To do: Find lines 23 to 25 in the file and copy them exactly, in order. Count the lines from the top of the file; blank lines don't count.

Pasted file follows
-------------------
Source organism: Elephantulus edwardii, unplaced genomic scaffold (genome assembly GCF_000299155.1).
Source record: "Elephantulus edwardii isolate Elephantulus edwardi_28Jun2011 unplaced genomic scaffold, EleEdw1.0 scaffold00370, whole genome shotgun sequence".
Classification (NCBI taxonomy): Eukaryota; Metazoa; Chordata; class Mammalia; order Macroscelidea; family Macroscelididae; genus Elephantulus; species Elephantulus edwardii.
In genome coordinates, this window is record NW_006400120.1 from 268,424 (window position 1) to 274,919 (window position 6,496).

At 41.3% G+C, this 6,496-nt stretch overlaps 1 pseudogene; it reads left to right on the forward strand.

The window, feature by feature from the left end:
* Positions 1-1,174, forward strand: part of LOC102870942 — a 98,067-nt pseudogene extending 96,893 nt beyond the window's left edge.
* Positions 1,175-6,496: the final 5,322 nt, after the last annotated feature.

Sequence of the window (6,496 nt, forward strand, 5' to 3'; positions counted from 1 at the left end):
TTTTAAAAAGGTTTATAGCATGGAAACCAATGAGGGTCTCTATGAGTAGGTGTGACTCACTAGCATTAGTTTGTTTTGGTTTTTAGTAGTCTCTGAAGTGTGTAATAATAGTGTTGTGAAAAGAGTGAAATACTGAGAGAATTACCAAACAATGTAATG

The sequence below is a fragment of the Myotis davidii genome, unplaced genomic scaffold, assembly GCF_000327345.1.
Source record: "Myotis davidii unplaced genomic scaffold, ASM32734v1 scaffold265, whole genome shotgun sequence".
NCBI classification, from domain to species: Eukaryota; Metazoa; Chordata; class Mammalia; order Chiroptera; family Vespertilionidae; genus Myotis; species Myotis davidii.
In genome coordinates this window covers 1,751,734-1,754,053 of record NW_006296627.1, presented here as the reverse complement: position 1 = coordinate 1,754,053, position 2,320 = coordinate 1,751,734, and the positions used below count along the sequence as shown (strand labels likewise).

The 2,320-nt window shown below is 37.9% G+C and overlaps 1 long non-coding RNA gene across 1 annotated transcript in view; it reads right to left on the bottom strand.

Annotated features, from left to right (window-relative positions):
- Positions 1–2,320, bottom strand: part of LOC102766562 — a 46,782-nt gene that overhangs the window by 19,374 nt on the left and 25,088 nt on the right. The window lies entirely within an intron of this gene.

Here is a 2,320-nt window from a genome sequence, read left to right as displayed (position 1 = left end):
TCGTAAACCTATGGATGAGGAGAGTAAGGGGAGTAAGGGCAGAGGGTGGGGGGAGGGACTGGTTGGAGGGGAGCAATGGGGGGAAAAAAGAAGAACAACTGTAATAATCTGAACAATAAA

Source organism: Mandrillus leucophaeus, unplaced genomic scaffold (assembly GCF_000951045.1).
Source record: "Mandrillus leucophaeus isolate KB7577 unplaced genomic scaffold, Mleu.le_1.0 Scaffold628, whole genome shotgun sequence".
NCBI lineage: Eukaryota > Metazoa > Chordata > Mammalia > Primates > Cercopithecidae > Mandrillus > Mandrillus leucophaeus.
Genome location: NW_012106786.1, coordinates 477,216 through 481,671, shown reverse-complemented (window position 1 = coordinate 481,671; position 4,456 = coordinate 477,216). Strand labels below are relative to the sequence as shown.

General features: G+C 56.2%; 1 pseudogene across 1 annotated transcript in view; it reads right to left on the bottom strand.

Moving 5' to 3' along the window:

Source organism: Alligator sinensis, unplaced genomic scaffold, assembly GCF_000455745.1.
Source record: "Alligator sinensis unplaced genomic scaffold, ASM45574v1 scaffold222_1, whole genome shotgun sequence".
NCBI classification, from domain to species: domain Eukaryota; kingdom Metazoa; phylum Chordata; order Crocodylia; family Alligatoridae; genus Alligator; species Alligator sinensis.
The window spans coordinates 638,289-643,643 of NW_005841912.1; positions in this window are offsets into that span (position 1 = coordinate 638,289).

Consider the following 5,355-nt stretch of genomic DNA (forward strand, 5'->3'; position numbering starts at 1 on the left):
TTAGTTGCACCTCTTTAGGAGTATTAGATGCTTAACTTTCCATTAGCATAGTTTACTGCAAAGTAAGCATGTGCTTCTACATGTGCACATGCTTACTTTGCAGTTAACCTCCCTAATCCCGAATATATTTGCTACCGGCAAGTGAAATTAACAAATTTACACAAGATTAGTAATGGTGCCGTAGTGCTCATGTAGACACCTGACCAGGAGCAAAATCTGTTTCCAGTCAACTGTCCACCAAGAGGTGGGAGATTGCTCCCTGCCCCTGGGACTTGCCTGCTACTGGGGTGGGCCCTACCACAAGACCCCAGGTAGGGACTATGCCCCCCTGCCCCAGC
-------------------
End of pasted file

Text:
Genome location: NW_012106786.1, coordinates 477,216 through 481,671, shown reverse-complemented (window position 1 = coordinate 481,671; position 4,456 = coordinate 477,216). Strand labels below are relative to the sequence as shown.

General features: G+C 56.2%; 1 pseudogene across 1 annotated transcript in view; it reads right to left on the bottom strand.

Moving 5' to 3' along the window: